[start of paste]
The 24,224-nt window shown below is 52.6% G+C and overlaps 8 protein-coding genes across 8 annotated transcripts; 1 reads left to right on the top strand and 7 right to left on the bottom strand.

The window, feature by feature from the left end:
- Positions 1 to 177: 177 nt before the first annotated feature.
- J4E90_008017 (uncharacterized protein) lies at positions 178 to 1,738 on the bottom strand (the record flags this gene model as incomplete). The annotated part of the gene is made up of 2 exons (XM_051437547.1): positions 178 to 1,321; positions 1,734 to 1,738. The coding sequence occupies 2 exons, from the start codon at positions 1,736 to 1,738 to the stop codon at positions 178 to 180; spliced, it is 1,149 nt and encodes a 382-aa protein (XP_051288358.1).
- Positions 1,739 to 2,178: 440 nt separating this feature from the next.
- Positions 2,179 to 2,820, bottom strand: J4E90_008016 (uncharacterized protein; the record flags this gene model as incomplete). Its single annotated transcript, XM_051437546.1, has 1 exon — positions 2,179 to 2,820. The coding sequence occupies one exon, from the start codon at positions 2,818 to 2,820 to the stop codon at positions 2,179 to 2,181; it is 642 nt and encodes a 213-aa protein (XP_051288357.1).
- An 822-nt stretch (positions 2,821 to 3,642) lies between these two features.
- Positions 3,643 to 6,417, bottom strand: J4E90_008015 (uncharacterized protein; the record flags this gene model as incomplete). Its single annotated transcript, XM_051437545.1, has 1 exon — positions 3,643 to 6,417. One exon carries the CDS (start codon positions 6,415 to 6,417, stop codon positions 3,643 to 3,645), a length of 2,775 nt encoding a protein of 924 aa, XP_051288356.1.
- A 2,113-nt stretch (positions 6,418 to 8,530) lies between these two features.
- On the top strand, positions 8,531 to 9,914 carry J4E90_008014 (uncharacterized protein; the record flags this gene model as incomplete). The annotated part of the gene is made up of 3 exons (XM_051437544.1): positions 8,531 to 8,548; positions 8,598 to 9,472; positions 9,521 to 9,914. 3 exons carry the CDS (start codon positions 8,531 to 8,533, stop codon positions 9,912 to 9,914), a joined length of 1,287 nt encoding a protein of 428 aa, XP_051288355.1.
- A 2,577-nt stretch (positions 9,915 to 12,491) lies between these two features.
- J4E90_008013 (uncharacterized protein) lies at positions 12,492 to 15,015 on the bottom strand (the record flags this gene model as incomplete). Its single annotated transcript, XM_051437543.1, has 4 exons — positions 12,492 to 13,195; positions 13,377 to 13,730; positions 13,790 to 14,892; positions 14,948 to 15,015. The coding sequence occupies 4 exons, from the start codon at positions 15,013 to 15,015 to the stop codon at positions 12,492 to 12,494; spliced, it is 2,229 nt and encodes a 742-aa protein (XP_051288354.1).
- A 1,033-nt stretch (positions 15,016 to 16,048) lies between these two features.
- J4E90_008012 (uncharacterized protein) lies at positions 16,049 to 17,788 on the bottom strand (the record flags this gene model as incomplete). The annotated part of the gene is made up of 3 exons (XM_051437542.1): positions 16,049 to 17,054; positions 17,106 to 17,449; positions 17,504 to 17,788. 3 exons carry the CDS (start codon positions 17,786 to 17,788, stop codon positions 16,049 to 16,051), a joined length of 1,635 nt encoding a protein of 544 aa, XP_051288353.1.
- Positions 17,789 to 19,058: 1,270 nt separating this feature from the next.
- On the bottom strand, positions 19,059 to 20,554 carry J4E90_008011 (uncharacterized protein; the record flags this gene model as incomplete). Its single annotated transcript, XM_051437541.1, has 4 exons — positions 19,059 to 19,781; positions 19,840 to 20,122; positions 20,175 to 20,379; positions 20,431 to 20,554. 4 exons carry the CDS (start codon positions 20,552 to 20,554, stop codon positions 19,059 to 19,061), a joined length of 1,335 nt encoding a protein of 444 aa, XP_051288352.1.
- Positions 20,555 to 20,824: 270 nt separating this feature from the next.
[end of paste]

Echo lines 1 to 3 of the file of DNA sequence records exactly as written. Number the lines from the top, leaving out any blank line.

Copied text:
The 24,224-nt window shown below is 52.6% G+C and overlaps 8 protein-coding genes across 8 annotated transcripts; 1 reads left to right on the top strand and 7 right to left on the bottom strand.

The window, feature by feature from the left end:
- Positions 1 to 177: 177 nt before the first annotated feature.